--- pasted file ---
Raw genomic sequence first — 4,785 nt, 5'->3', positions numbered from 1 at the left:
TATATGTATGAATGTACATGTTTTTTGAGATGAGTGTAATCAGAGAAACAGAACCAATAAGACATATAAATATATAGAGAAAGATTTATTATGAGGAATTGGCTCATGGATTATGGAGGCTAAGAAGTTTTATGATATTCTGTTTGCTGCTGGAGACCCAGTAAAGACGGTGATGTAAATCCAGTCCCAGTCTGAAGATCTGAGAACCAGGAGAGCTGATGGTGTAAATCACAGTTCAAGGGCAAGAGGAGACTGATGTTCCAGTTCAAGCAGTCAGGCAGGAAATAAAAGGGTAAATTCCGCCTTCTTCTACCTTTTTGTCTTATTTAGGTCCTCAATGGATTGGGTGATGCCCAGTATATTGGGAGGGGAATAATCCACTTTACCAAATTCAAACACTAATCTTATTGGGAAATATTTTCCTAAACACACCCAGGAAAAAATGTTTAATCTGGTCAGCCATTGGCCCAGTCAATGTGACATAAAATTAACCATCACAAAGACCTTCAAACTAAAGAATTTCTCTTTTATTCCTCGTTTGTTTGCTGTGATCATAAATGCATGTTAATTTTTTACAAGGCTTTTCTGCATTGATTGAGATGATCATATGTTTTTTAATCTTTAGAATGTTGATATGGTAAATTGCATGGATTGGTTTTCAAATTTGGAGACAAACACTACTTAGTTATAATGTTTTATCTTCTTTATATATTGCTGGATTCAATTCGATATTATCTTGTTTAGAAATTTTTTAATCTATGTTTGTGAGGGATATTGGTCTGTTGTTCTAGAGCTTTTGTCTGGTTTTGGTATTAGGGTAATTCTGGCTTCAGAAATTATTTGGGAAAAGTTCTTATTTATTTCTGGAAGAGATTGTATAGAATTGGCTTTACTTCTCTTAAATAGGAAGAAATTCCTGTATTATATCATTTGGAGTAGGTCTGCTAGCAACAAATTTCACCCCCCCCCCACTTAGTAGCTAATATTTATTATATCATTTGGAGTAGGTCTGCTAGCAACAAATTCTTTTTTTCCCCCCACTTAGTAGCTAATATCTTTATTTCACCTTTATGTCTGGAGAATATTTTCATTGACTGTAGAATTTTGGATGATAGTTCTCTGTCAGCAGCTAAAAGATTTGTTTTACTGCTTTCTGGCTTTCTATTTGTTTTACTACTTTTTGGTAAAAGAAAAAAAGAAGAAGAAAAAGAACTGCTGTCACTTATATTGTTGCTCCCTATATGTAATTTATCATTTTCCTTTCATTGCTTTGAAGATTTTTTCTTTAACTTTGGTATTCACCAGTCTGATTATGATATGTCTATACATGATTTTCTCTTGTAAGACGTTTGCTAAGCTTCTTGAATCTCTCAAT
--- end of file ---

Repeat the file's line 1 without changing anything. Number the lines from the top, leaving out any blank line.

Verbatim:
Raw genomic sequence first — 4,785 nt, 5'->3', positions numbered from 1 at the left: